Tinker v. Des Moines: Free Speech for Students

Tinker v. Des Moines: Free Speech for Students

Tinker v. Des Moines: Free Speech for Students

Tinker v. Des Moines: Free Speech for Students


The impact and ramifications of cases argued before the Supreme Court are felt for decades, if not centuries. Only the most important issues of the day and the land make it to the nine justices, and the effects of their decisions reach far beyond the litigants. Under discussion here are five of the most momentous Supreme Court cases ever. They include Marbury v. Madison, Roe v. Wade, Dred Scott, Brown v. Board of Education, and The Pentagon Papers. An absorbing exploration of enormously controversial events, the series details, highlights, and clarifies the complex legal arguments of both sides. Placing the cases within their historical context (though they ultimately emerge as works in progress), the authors reveal each decision's relevance both to the past and the present. the result is a fascinating glimpse across the centuries into the workings of the Supreme Court and the American judicial system.


THe FIrsT AmenDmenT

Congress shall make no law respecting an establish-
ment of religion, or prohibiting the free exercise thereof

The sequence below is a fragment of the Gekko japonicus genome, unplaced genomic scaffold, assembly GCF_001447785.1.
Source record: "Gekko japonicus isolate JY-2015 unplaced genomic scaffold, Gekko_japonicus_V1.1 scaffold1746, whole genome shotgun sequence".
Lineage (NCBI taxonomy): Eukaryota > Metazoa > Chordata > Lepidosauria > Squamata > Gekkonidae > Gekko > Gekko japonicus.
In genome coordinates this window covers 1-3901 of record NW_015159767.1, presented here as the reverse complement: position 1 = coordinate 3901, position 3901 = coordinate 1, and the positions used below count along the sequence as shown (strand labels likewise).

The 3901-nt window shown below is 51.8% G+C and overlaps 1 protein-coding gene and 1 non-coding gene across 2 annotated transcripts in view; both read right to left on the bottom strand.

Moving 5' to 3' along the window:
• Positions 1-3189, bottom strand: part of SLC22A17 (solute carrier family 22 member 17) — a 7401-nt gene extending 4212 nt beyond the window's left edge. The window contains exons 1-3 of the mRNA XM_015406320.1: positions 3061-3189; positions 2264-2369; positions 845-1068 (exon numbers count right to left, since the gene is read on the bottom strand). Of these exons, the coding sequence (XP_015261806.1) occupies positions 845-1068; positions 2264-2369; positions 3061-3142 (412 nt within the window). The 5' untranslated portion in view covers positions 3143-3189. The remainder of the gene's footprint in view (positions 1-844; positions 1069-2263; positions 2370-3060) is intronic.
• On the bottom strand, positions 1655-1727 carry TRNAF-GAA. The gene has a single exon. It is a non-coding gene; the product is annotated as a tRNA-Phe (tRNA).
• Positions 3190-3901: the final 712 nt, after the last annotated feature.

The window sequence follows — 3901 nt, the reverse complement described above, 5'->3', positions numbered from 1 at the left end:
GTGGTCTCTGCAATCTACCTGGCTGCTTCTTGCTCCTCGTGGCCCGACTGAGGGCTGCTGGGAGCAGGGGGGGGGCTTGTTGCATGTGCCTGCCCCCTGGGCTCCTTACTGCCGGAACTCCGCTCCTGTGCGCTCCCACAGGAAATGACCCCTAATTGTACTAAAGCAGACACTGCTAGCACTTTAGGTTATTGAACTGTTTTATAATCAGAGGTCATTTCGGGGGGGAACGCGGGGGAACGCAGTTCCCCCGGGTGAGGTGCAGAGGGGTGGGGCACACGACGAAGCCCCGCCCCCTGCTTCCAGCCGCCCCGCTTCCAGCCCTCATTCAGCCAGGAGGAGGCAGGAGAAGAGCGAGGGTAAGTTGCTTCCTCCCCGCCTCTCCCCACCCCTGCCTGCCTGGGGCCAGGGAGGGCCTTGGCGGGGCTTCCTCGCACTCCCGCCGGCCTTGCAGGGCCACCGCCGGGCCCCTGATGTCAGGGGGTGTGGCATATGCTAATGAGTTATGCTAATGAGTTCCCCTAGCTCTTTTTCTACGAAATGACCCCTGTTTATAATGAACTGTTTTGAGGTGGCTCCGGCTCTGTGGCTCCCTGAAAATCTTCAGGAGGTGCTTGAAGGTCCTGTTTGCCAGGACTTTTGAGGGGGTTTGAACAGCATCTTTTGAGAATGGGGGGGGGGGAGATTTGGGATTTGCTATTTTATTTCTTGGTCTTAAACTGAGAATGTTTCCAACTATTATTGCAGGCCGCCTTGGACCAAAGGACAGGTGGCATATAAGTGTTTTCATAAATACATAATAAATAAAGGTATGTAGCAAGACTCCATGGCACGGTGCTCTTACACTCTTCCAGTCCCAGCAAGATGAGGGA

or abridging the freedom of speech, or of the press; or the
right of the people peaceably to assemble, and to peti-
tion the Government for a redress of grievances.

In 1965, as a GrOWInG numBer of Americans began to question the wisdom of continuing to wage the Vietnam War, three teenagers in Iowa defied the rules and wore black armbands to school. They said they wore the homemade bands to mourn the war’s dead and to support a cease-fire. That action ignited its own battle, one the students and school officials would fight in the courts and eventually take to the U.S. Supreme Court.

On February 24, 1969, the Court, in a 7 to 2 decision, ruled that the students had a right to freely express their views, under the protections granted in the First Amendment. As long as the students’ actions did not disrupt classes—and the Court ruled they did not—they had as much right as adults to free speech.

The ruling in that case, Tinker et al. v. Des Moines Independent Community School District et al., has been called “the broadest statement of students’ rights” yet rendered by the U.S. Supreme Court. In writing the . . .

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